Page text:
Heaven only knows what my husband fed those courgette plants this year, but the monsters keep on coming…
To this end, I have needed to come up with a LOT of courgette recipes. I don’t really fancy them spiralised (which is the trendy treatment de jour), so this week I made soup instead.
It’s a very summery soup – courgettes, feta and mint – and you could always make it more substantial with some shredded chicken, or a poached egg on top. Another idea is bacon ‘croutons’. Cut a rasher of bacon into small pieces, fry in a little butter until crispy and use to top the soup.
You can’t let a seasonal round-up go past without mentioning asparagus. I think it’s better roasted or char-grilled than boiled. You can wrap it in Parma ham before roasting to make lovely low-carb canapés or why not try out some home-made Hollandaise?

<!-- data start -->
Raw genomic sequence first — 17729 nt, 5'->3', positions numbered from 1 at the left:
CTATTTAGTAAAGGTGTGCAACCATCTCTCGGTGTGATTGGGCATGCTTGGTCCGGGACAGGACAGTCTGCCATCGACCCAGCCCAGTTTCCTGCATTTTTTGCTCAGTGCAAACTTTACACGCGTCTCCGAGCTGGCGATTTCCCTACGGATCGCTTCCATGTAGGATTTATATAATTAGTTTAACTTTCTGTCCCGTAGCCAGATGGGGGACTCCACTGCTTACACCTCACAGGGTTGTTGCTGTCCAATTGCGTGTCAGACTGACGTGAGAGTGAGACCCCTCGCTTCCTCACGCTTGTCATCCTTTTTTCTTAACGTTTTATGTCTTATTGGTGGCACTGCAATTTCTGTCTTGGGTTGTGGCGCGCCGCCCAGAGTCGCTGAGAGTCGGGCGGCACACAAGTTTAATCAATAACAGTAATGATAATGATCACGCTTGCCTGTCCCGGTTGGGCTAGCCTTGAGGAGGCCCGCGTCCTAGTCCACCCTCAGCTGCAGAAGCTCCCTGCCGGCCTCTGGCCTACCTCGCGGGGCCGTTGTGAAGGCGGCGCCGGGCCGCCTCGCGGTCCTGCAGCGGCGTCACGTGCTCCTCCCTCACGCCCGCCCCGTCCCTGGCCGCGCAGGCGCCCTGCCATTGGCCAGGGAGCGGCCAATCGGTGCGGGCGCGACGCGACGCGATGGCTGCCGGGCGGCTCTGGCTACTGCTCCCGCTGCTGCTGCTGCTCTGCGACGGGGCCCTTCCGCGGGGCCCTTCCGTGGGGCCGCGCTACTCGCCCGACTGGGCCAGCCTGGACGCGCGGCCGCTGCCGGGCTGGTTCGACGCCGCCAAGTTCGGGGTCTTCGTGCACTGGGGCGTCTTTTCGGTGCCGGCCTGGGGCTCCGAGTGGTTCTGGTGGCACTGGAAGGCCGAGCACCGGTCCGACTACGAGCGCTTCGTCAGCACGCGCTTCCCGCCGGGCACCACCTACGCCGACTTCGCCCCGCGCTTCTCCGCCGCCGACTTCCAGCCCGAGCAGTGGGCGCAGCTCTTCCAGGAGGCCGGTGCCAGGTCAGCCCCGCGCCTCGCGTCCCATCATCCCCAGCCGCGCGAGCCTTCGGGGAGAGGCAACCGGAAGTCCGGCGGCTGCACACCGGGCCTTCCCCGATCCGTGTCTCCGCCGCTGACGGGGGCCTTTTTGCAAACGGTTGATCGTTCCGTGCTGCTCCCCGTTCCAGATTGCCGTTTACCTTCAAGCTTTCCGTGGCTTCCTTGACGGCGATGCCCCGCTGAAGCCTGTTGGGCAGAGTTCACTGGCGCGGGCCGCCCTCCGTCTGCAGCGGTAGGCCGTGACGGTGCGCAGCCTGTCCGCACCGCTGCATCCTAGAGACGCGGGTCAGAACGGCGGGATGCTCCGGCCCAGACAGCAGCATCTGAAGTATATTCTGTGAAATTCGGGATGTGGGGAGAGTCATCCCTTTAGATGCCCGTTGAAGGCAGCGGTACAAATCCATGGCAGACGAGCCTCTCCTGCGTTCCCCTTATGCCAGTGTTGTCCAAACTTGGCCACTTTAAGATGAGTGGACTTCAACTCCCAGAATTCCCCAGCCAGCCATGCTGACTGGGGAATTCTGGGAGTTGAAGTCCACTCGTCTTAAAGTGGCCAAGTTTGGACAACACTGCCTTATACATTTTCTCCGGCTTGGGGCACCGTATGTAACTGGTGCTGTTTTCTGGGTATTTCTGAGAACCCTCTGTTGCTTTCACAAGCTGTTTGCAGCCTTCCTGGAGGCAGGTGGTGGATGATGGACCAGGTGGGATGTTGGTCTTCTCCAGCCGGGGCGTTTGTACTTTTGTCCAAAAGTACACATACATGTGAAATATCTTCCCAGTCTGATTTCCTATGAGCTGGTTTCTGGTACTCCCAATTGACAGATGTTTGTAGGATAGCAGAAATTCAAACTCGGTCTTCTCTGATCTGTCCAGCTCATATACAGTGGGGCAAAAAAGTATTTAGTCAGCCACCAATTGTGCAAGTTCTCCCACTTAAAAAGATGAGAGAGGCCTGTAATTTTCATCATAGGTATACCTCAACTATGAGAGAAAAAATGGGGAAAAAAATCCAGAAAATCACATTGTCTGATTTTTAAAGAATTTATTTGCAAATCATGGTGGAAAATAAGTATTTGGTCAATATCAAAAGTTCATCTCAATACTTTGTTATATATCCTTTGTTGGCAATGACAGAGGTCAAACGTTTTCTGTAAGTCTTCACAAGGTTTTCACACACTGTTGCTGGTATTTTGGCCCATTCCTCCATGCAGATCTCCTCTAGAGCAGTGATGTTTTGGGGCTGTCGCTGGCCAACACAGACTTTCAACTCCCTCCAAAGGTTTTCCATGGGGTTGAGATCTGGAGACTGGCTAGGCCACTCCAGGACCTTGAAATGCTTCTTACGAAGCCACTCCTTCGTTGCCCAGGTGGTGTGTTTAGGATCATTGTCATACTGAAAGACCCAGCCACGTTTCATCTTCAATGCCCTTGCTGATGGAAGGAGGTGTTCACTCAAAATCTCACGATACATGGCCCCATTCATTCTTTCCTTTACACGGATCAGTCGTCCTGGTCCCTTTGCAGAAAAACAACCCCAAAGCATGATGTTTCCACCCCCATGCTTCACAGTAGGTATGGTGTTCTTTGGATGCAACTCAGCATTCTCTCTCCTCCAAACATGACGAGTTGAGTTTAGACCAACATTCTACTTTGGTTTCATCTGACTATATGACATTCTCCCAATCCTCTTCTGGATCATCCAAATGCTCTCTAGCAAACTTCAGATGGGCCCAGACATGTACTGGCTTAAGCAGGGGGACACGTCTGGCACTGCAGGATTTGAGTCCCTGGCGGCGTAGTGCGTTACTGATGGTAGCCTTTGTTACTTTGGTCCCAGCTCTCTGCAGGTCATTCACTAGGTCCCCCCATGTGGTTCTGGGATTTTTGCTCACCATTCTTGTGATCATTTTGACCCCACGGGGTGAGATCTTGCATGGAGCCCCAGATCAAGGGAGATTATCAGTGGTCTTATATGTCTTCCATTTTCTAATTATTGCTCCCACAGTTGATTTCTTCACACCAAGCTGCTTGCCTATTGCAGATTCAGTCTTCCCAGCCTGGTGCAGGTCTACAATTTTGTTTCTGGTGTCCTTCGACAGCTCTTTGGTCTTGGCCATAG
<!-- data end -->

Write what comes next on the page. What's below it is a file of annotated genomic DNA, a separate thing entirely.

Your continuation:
Hollandaise is actually easier than you think to make – just pick the right recipe. Delia Smith’s foaming Hollandaise is a good one to try for the Hollandaise beginner.
Put the egg yolks into a small food processor or blender along with the seasoning. Blend until combined.
Heat the lemon juice and vinegar in a small saucepan. Let it start to bubble and then add to the egg yolks and blend well.
Melt the butter in the same saucepan slowly – don’t let it brown. Begin to add slowly to the food processor (through the funnel) or blender. The process is similar to that you use when making mayonnaise.
You will eventually end up with a smooth, buttery and lemon-y sauce. To make foaming Hollandaise – beat the egg whites until they form soft peaks and fold them into the finished sauce. This will lighten the sauce and make it go further.
The finished sauce has negligible carbohydrates – about 1-2g per serving.
Got a glut of broccoli? OK, I wrote that sentence without irony but bear with me…
Broccoli isn’t at the top of most people’s preferred foods, but adding a tablespoon of butter to it helps a great deal, as does turning into a soup. Use home-made stock and the results improve immeasurably.
Soups are often associated more with winter than spring/summer – but why let tradition stop your enjoyment of warm, savoury deliciousness..?